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Why migration is good for business

We have evidence that clearly shows the migration of people is good for the economy, and having laws that block or stifle migration risks ongoing negative impacts on employment, growth, and innovation. 

Diversity is good for business, including gender, culture, skills, perspectives, race and religion, since it is believed that people from all corners of life making decisions typically means better decisions for more people. 

Migrate: to move, like birds or whales might, from one place to another, for a while
Immigrate: to enter a country permanently or for a long time ("I am immigrating to...")
Emigrate: to exit a country permanently or for a long time ("I am emigrating from...")

The World Economic Forum has restated its position that the fearless conversations must continue no matter which important person they may offend or alienate; no mean feat when important relationships matter, for example between two countries. The statement says that the fear of having a vocal, research-backed pro-skilled-immigration stance is harmful. There is enough evidence that the movement of vetted people promotes economic growth, therefore from an economic perspective, migration is positive.

Migration does, however, have a social impact that has been and will increasingly be the source of much unrest. This is not a discussion of refugees or those seeking asylum, but of immigrants and migrants moving around the globe via less extreme channels, though there is some crossover. Modern Australia was built by immigrants, and there can be no doubt the way Australia looks, walks and talks today is due to the many influences of people from all over. 

Australian research into migration
A decade-old study into the economic impacts of migration and population growth commissioned by the Australian Productivity Commission had a few things to say, starting with the (under)statement that migration has been an 'important influence on Australian society and the economy'. The emigration of Australians internationally has also risen over the years, but those leaving are far less than those coming in. 

The report states that the economic effect of migration is unlikely to have a substantial impact on income per capita and productivity due to a relatively small flow of migrants, the fact that migrants are not very different to Australians, and over time, what difference there is becomes smaller. 

What about research from the rest of the world?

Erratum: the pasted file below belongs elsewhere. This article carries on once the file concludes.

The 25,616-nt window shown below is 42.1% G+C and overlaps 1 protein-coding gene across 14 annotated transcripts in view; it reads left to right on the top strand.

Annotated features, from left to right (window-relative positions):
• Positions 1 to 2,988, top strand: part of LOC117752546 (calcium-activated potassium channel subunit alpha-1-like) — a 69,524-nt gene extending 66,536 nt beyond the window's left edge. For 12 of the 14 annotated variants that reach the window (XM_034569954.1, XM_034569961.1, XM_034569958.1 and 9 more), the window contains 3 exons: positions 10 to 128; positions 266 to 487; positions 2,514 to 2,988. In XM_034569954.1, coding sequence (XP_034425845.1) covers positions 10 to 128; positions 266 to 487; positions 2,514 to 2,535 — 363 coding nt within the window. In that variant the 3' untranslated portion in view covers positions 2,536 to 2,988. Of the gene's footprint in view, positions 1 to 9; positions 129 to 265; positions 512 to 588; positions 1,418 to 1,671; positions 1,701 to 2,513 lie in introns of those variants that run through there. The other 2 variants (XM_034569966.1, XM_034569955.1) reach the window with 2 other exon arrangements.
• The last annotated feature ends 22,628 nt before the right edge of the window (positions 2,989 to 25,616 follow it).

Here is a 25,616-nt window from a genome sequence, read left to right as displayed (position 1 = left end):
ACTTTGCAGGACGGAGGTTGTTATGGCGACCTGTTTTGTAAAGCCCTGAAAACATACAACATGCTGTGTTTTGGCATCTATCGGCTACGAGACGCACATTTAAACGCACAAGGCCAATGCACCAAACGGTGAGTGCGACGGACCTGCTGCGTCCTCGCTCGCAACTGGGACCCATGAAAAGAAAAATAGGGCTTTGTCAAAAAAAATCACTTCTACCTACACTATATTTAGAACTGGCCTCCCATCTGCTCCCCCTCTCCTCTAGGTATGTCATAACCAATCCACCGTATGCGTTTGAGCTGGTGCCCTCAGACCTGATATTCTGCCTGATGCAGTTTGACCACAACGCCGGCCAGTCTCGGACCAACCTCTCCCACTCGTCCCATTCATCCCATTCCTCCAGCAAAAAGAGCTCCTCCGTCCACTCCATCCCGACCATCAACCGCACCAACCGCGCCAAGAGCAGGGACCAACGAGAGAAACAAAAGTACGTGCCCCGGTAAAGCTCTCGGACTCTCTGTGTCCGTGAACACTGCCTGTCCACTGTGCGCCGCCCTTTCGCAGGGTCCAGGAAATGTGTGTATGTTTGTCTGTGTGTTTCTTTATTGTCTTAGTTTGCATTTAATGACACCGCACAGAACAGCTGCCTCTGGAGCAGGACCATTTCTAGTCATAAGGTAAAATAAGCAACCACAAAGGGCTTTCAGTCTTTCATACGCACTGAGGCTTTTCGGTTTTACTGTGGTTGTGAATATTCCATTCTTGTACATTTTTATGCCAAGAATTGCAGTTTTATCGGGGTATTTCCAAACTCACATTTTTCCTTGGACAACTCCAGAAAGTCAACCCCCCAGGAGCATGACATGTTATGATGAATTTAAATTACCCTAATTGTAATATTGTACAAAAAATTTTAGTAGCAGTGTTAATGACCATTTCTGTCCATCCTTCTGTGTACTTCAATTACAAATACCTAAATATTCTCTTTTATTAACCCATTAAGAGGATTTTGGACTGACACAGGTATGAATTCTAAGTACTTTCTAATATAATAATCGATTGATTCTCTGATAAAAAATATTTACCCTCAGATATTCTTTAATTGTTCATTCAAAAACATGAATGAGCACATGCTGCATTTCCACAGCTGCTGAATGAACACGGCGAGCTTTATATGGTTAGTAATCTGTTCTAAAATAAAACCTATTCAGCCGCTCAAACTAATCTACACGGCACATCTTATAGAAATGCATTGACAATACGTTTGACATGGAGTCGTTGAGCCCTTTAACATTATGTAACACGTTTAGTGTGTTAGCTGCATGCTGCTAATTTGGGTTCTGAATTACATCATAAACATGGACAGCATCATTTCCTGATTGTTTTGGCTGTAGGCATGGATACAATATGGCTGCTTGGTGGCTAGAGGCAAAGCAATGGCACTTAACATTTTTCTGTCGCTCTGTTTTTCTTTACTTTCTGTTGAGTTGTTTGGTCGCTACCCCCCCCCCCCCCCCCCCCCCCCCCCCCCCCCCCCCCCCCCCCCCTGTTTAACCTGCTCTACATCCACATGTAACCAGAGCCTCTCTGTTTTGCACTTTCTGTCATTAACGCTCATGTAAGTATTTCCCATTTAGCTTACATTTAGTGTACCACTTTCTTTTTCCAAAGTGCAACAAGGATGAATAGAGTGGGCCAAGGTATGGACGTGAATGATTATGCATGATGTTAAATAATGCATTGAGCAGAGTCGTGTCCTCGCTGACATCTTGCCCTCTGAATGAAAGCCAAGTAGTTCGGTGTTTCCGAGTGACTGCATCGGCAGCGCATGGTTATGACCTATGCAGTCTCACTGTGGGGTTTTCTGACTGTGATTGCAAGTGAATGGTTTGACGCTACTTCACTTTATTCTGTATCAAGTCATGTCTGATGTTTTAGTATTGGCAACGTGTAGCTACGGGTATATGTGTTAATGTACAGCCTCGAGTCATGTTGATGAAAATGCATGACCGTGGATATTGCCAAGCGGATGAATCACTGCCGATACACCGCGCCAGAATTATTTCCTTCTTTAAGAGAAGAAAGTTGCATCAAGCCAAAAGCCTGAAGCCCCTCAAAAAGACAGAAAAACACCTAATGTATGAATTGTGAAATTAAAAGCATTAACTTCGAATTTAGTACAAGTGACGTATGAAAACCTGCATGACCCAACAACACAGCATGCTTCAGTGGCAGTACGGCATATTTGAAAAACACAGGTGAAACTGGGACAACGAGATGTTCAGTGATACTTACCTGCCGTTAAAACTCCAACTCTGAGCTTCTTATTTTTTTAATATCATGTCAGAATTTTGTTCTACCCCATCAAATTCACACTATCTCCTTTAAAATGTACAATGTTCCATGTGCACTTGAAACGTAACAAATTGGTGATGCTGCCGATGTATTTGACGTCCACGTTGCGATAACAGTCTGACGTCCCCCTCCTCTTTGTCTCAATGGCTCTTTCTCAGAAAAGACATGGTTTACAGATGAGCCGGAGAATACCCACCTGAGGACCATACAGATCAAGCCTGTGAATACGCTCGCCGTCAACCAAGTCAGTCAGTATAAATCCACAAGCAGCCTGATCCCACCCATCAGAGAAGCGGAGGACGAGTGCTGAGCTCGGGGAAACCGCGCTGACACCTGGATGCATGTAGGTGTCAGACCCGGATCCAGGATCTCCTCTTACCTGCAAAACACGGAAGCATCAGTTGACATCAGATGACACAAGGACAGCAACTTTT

Migrants into the UK paid 34 per cent more in taxes than they took from the system
The Centre for Research and Analysis of Migration, a UK economics department research centre at University College in London, conducted research into European migrants and their contribution to the UK system they entered into. A net contribution of £25 billion to the public purse was made, with taxes paid that equalled 34 per cent more than benefits paid. 

The World Bank says...
Increasing immigration by a margin equal to three per cent of the workforce in developed nations, the World Bank says, will generate global economic gains of $356 billion. 

Fact: migrants tend to be very entrepreneurial and innovative - a quick look at the United States shows this in very real terms: Hollywood was built by Eastern European Jews fleeing the Nazis, and five of the top tech companies (Google, Intel, PayPal, eBay, Yahoo!), half of every Silicon Valley start up, and more than half of all patents, were achieved by migrants. In the States, migrants only make up 15 per cent of the population, so this is an achievement. 

Fact: qualified migrants often start off slow and work their way up, filling unskilled labour gaps until they find their feet. There is often an argument that immigrants 'steal' jobs off other low-paid workers, and while there is research that vaguely supports part of this notion, most migrants start off in these jobs, then move up into higher paid work, thus leaving the gap they filled open - it is a dynamic that has far more benefits than this tiny cost that sometimes occurs. According to the research, the impact is very small and is in constant flux. 

Fact: migrants often send money to their home country, boosting the economy of poorer countries and paying a pretty penny for the privilege. This benefits both the sender and receiver, since improving economic resilience globally is good for everyone. Remittances have been predicted by the World Bank to hit $600 billion, and in 2016, the cost of sending money abroad was 7.2 per cent, compared to 9.8 per cent in 2008. 

Fact: the free movement of labour means a more responsive, flexible, financially healthier population. Having people move around within Australia, for example, is seen as a benefit - we have a huge population working at mine sites around the country, with labour imported into these areas in huge numbers.

Having international imports to fill jobs, however, is not always seen as a popular move, but this is precisely how the backpacker regime works - to find seasonal workers in our young international tourists for farmers who can't function without it.

This applies more specifically to Europe, however, where with one downturn comes the ability for people to move around to find work in another area. Research says it also means the spread of wealth, ideas, innovation, and culture. This enriches us as a global population, while providing income for families across many timezones. 

Putting the economy first does not mean closing the door to migrants, as we are seeing in political and social shifts across Europe and the United States, where conflicting forces are in fierce opposition.